Clevidipine Effectively and Rapidly Controls Blood Pressure Preoperatively in Cardiac Surgery Patients: The Results of the Randomized, Placebo-Controlled Efficacy Study of Clevidipine Assessing Its Preoperative Antihypertensive Effect in Cardiac Surgery-1


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Abstract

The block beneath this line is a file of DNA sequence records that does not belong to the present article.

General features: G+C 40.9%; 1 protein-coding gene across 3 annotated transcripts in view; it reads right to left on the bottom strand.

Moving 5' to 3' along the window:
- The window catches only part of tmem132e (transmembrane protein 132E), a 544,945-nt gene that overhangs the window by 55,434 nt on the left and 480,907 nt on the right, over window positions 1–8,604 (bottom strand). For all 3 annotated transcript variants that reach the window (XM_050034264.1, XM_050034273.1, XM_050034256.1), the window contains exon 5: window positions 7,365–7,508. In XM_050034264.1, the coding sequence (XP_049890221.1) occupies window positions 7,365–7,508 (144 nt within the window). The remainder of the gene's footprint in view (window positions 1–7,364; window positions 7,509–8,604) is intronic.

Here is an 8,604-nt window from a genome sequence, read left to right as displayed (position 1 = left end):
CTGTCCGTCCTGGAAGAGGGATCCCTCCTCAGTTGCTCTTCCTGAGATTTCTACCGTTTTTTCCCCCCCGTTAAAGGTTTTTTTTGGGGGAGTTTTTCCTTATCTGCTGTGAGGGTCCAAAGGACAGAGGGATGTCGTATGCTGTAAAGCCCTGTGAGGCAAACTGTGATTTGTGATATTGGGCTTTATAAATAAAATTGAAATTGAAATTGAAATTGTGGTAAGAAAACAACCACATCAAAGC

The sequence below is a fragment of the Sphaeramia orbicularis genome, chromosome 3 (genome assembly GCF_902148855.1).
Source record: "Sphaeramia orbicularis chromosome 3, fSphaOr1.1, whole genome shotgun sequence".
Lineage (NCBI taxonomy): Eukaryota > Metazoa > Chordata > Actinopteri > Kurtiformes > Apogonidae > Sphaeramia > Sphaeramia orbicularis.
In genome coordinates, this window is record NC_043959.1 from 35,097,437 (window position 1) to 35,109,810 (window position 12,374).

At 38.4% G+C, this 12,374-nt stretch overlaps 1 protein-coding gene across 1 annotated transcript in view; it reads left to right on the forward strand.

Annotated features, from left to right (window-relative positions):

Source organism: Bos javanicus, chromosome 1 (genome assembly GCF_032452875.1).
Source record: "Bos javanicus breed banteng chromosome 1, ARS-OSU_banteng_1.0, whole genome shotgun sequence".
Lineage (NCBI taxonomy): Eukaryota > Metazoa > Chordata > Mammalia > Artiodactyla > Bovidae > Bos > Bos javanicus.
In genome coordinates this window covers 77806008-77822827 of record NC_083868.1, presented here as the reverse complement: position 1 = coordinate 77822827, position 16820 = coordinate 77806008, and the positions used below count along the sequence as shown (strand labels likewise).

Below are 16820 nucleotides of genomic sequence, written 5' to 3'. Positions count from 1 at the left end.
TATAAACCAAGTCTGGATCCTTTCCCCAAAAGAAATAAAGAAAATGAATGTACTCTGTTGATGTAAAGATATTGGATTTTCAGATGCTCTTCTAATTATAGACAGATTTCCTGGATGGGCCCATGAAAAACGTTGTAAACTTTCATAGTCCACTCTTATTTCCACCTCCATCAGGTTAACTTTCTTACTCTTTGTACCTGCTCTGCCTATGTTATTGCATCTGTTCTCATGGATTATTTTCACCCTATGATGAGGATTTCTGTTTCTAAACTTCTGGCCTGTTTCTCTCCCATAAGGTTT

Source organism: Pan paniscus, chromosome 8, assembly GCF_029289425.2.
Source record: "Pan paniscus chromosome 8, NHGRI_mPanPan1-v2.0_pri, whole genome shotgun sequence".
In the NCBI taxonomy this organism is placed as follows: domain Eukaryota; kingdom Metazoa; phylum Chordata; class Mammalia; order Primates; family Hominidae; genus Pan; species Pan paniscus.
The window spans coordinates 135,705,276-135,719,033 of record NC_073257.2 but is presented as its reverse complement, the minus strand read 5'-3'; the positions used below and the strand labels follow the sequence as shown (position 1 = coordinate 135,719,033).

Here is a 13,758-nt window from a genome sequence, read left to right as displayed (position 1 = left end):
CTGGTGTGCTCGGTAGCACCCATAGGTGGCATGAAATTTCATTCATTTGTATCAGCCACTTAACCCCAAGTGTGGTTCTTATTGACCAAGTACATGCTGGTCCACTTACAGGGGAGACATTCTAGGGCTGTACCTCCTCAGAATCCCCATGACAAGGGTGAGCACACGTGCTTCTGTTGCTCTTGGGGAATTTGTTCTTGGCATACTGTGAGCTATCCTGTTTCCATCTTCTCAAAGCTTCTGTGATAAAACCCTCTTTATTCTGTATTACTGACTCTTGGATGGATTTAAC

BACKGROUND:Clevidipine is an ultrashort-acting, third-generation IV dihydropyridine calcium channel blocker that exerts rapid and titratable arterial blood pressure reduction, with fast termination of effect due to metabolism by blood and tissue esterases. As an arterial-selective vasodilator, clevidipine reduces peripheral vascular resistance directly, without dilating the venous capacitance bed. In this randomized, double-blind, placebo-controlled multicenter trial we evaluated the efficacy and tolerability of clevidipine in treating preoperative hypertension.METHODS:One-hundred-fifty-two patients scheduled for cardiac surgery with current or recent hypertension were randomized to receive clevidipine or placebo preoperatively. One-hundred-five patients met postrandomization entrance criteria (systolic blood pressure [SBP] ≥160 mm Hg after inserting an arterial catheter) for reduction by ≥15% from baseline in SBP. The patients thus received infusions of clevidipine (0.4–8.0 μg · kg−1 · min−1) or 20% lipid emulsion (placebo) for at least 30 min. Treatment failure was defined as failure to reduce SBP by ≥15% from baseline or discontinuance of drug for any reason.RESULTS:Patients treated with clevidipine demonstrated a 92.5% rate of treatment success and a significantly lower rate of treatment failure (7.5%, 4 of 53) than patients receiving placebo (82.7%, 43 of 52; P < 0.0001). Clevidipine achieved target blood pressures (SBP reduced by ≥15%) at a median of 6.0 min (95% confidence interval 6–8 min). A modest increase in heart rate from baseline occurred during clevidipine administration. Adverse events for each treatment group were similar.CONCLUSIONS:Clevidipine was effective in rapidly decreasing blood pressure preoperatively to targeted blood pressure levels and was well tolerated in patients scheduled for cardiac surgery.

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